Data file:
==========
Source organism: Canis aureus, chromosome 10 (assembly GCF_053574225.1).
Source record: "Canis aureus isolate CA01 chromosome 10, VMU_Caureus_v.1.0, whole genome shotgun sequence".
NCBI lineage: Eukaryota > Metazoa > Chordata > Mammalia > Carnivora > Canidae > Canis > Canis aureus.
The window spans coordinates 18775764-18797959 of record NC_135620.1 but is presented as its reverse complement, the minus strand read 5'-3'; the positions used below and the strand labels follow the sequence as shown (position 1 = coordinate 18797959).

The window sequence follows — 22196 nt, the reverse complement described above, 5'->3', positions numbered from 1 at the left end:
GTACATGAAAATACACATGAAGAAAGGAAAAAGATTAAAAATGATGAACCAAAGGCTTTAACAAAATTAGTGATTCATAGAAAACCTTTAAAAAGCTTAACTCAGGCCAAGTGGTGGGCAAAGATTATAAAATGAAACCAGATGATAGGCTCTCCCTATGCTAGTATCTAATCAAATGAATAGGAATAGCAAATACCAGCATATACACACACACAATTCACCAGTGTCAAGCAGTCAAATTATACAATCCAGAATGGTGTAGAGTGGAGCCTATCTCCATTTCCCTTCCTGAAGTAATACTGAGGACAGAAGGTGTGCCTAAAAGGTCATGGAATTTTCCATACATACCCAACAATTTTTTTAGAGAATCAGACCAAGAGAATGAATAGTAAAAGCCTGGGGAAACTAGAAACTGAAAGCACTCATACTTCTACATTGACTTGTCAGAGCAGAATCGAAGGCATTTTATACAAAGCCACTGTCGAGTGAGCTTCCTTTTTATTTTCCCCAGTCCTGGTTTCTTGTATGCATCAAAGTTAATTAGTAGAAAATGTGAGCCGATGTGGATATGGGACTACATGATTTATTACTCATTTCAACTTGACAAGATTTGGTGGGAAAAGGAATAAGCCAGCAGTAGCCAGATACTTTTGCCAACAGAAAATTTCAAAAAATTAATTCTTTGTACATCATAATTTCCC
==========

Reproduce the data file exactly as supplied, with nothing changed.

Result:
Source organism: Canis aureus, chromosome 10 (assembly GCF_053574225.1).
Source record: "Canis aureus isolate CA01 chromosome 10, VMU_Caureus_v.1.0, whole genome shotgun sequence".
NCBI lineage: Eukaryota > Metazoa > Chordata > Mammalia > Carnivora > Canidae > Canis > Canis aureus.
The window spans coordinates 18775764-18797959 of record NC_135620.1 but is presented as its reverse complement, the minus strand read 5'-3'; the positions used below and the strand labels follow the sequence as shown (position 1 = coordinate 18797959).

The window sequence follows — 22196 nt, the reverse complement described above, 5'->3', positions numbered from 1 at the left end:
GTACATGAAAATACACATGAAGAAAGGAAAAAGATTAAAAATGATGAACCAAAGGCTTTAACAAAATTAGTGATTCATAGAAAACCTTTAAAAAGCTTAACTCAGGCCAAGTGGTGGGCAAAGATTATAAAATGAAACCAGATGATAGGCTCTCCCTATGCTAGTATCTAATCAAATGAATAGGAATAGCAAATACCAGCATATACACACACACAATTCACCAGTGTCAAGCAGTCAAATTATACAATCCAGAATGGTGTAGAGTGGAGCCTATCTCCATTTCCCTTCCTGAAGTAATACTGAGGACAGAAGGTGTGCCTAAAAGGTCATGGAATTTTCCATACATACCCAACAATTTTTTTAGAGAATCAGACCAAGAGAATGAATAGTAAAAGCCTGGGGAAACTAGAAACTGAAAGCACTCATACTTCTACATTGACTTGTCAGAGCAGAATCGAAGGCATTTTATACAAAGCCACTGTCGAGTGAGCTTCCTTTTTATTTTCCCCAGTCCTGGTTTCTTGTATGCATCAAAGTTAATTAGTAGAAAATGTGAGCCGATGTGGATATGGGACTACATGATTTATTACTCATTTCAACTTGACAAGATTTGGTGGGAAAAGGAATAAGCCAGCAGTAGCCAGATACTTTTGCCAACAGAAAATTTCAAAAAATTAATTCTTTGTACATCATAATTTCCC